Re-emergence of chikungunya and o'nyong-nyong viruses: Evidence for distinct geographical lineages and distant evolutionary relationships

Ann M. Powers, Aaron Brault, Robert B. Tesh, Scott C. Weaver

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Abstract

Chikungunya (CHIK) virus is a member of the genus Alphavirus in the family Togaviridae. Serologically, it is most closely related to o'nyong-nyong (ONN) virus and is a member of the Semliki Forest antigenic complex. CHIK virus is believed to be enzootic throughout much of Africa and historical evidence indicates that it spread to other parts of the world from this origin. Strains from Africa and Asia are reported to differ biologically, indicating that distinct lineages may exist. To examine the relatedness of CHIK and ONN viruses using genetic data, we conducted phylogenetic studies on isolates obtained throughout Africa and Southeast Asia. Analyses revealed that ONN virus is indeed distinct from CHIK viruses, and these viruses probably diverged thousands of years ago. Two distinct CHIK virus lineages were delineated, one containing all isolates from western Africa and the second comprising all southern and East African strains, as well as isolates from Asia. Phylogenetic trees corroborated historical evidence that CHIK virus originated in Africa and subsequently was introduced into Asia, Within the eastern Africa and southern Africa/Asia lineage, Asian strains grouped together in a genotype distinct from the African groups. These different geographical genotypes exhibit differences in their transmission cycles: in Asia, the virus appears to be maintained in an urban cycle with Aedes aegypti mosquito vectors, while CHIK virus transmission in Africa involves a sylvatic cycle, primarily with Ae. furcifer and Ae. africanus mosquitoes.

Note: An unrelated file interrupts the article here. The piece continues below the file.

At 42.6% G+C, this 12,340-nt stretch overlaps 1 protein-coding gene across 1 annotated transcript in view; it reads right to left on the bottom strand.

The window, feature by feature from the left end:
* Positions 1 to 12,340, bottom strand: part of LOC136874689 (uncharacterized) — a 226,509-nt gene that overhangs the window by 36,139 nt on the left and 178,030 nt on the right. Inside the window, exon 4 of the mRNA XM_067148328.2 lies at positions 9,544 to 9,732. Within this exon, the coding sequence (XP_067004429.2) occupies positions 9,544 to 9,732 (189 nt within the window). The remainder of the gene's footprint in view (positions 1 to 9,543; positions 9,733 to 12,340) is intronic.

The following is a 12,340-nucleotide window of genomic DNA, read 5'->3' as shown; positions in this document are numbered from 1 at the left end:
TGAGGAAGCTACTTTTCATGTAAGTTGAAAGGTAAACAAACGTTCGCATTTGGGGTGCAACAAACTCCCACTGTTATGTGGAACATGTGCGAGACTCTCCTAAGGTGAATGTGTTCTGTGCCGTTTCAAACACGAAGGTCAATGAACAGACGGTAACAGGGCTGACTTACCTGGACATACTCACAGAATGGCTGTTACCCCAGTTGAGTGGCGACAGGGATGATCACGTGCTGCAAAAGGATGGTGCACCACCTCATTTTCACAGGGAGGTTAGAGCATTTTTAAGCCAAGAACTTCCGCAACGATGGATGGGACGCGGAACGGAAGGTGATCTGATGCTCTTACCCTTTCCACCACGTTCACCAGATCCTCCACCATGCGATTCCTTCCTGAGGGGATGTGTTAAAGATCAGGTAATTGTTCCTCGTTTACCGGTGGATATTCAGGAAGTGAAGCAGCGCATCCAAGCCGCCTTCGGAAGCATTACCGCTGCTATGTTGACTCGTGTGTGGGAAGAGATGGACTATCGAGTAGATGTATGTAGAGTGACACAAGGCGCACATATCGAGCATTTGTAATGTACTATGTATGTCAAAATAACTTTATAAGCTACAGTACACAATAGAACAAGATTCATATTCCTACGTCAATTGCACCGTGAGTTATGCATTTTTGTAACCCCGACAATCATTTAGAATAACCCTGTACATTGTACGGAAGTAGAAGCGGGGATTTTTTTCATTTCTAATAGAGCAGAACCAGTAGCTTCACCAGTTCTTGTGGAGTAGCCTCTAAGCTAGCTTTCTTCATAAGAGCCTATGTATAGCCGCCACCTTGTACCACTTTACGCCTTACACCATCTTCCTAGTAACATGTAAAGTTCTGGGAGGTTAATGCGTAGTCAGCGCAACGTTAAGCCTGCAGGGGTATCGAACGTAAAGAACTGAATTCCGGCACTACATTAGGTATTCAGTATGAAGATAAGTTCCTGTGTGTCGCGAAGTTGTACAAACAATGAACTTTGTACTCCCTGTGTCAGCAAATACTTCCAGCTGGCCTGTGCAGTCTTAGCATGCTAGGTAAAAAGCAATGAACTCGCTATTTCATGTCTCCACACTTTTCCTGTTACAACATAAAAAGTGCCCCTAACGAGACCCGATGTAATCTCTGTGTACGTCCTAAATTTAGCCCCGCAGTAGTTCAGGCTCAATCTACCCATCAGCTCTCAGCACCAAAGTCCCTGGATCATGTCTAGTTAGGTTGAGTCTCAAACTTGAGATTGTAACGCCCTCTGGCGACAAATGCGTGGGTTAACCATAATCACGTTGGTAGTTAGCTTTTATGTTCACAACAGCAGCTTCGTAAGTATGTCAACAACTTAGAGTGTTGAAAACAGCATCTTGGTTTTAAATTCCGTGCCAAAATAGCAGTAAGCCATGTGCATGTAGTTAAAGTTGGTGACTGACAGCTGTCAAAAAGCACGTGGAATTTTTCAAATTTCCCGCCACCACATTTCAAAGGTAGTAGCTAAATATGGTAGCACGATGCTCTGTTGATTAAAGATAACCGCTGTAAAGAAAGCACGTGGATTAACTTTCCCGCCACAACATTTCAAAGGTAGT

Original languageEnglish (US)
Pages (from-to)471-479
Number of pages9
JournalJournal of General Virology
Volume81
Issue number2
DOIs
StatePublished - Jan 1 2000
Externally publishedYes

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ASJC Scopus subject areas

  • Virology

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